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About Sweeney’s Run

In the early 1990s, after I’d had a run of suspense and intrigue novels rooted in World War II espionage, my editors suggested that I update and start writing about contemporary “tensions” against contemporary backgrounds. I’d already done a contemporary police procedural in Judgment in Blood, but their interest was not so much in traditional crime stuff (“Who Killed Uncle Bertie in the Greenhouse with a Croquet Mallet?”) but material leaning more toward the “James Bond Gives the Finger to Goldie” kind of thing.

As I was brooding about this one day in my office overlooking the headwaters of Chesapea ke Bay, I watched a large military transport plane circle and land at the Army’s humongous proving ground at Aberdeen about nine miles across the water from where I sat. What if, I brooded, that thing wasn’t really an Army plane but a disguised drug-running ship making a delivery to one of the civilians working for the military over there who was also working for a huge international drug cartel, and what if. . . . In other words, my author’s juices had begun to run, and by the time the flow had stopped a year or so down the line I was the owner of a thriller named Sweeney’s Run.

The dust jacket’s heavy breathing put it this way: “A riveting high-tech tale of the mid-1990s. Tom Sweeney, at 42 a pensioner from the Department of Defense Intelligence, is confounded when a dead man turns up in his house on Chesapeake Bay, an old friend and CIA agent who’s used his dying blood to scrawl a message on the bathroom tile. But what does it mean? And why was he there? The search for answers may kill Sweeney and his lovely friend Cap O’Brien very quickly. And change the face of America forever. Unless Sweeney can run fast enough. . . .”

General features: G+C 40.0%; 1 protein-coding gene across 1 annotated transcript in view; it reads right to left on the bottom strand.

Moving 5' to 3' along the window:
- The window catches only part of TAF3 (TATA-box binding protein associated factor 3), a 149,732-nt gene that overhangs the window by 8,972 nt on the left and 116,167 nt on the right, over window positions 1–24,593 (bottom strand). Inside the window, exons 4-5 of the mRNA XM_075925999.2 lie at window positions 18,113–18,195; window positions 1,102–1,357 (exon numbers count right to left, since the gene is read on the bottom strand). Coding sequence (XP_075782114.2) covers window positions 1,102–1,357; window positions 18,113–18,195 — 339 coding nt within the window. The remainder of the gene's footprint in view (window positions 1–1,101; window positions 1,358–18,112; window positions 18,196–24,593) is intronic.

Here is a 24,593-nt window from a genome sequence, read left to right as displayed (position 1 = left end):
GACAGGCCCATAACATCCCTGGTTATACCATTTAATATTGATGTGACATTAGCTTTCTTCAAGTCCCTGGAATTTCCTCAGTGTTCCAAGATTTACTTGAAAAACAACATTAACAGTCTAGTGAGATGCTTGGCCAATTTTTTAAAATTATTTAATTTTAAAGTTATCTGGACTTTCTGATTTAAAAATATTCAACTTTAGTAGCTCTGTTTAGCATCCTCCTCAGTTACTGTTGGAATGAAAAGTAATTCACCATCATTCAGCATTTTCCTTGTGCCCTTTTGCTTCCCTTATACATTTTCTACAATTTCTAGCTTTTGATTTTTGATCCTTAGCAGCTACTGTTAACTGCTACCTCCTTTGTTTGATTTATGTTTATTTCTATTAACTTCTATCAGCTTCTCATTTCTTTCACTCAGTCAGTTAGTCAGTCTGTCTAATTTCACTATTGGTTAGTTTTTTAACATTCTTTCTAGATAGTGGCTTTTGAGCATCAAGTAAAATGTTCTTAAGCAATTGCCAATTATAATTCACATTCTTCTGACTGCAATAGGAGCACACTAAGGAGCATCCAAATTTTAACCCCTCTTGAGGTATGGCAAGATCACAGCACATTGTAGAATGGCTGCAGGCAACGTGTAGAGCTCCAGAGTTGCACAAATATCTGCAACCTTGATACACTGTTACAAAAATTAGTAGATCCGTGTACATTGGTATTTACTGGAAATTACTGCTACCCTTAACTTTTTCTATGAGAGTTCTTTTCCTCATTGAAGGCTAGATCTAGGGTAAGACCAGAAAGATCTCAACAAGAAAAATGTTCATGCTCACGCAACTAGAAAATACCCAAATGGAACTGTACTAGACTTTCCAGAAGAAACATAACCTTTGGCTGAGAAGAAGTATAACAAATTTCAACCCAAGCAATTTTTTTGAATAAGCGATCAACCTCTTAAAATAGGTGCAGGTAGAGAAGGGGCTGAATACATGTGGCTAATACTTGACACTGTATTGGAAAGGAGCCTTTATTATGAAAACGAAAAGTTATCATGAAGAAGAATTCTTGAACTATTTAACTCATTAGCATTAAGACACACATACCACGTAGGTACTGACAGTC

My problem as an author is that I can’t be content with a simply constructed straight-line story. I get all tangled up in plot, counterplot, sub-plot, false leads, teasers, twists, character development and psychological motivations (obviously the dust jacket blurb writer had just given up and suggested that Sweeney, Cap, and the face of America were in pretty deep doo-doo), and airplanes. I love airplanes, as you might have noticed, and I usually manage to work them into my stories one way or another. In this case, the beautiful female lead, Cap, is a charter pilot and crop-duster, and her trusty mount is a restored WWII-era Stearman biplane.

It’s in this antique she and Sweeney make a mad dash for Washington, where they hope to turn over documents that will provide critical proof of the innocense of a beleaguered president. But the bad guys are on to them, and they send a state-of-the-art combat plane to shoot them down.

Copyright © 2008 by Jack D. Hunter.  All rights reserved.  No part of this document may be reproduced, stored in a retrieval system, or transmitted by any means, electronic, mechanical, photocopying, recording, or otherwise, without written permission from the author.




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